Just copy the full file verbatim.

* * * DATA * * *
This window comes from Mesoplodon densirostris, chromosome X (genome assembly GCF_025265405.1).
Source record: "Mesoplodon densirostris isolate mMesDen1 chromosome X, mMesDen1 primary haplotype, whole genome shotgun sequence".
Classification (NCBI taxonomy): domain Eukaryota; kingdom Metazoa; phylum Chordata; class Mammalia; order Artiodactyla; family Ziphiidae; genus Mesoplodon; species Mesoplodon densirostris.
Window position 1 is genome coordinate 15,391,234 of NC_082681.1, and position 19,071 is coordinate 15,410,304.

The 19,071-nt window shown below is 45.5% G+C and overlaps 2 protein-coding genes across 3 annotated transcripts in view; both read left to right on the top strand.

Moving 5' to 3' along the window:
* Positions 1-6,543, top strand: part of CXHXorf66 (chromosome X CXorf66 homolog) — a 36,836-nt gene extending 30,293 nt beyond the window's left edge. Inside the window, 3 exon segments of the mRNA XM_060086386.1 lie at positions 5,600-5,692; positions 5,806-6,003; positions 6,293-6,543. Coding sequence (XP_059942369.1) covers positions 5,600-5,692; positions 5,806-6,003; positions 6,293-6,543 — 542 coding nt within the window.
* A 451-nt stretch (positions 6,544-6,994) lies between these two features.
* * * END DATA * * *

This window comes from Mesoplodon densirostris, chromosome X (genome assembly GCF_025265405.1).
Source record: "Mesoplodon densirostris isolate mMesDen1 chromosome X, mMesDen1 primary haplotype, whole genome shotgun sequence".
Classification (NCBI taxonomy): domain Eukaryota; kingdom Metazoa; phylum Chordata; class Mammalia; order Artiodactyla; family Ziphiidae; genus Mesoplodon; species Mesoplodon densirostris.
Window position 1 is genome coordinate 15,391,234 of NC_082681.1, and position 19,071 is coordinate 15,410,304.

The 19,071-nt window shown below is 45.5% G+C and overlaps 2 protein-coding genes across 3 annotated transcripts in view; both read left to right on the top strand.

Moving 5' to 3' along the window:
* Positions 1-6,543, top strand: part of CXHXorf66 (chromosome X CXorf66 homolog) — a 36,836-nt gene extending 30,293 nt beyond the window's left edge. Inside the window, 3 exon segments of the mRNA XM_060086386.1 lie at positions 5,600-5,692; positions 5,806-6,003; positions 6,293-6,543. Coding sequence (XP_059942369.1) covers positions 5,600-5,692; positions 5,806-6,003; positions 6,293-6,543 — 542 coding nt within the window.
* A 451-nt stretch (positions 6,544-6,994) lies between these two features.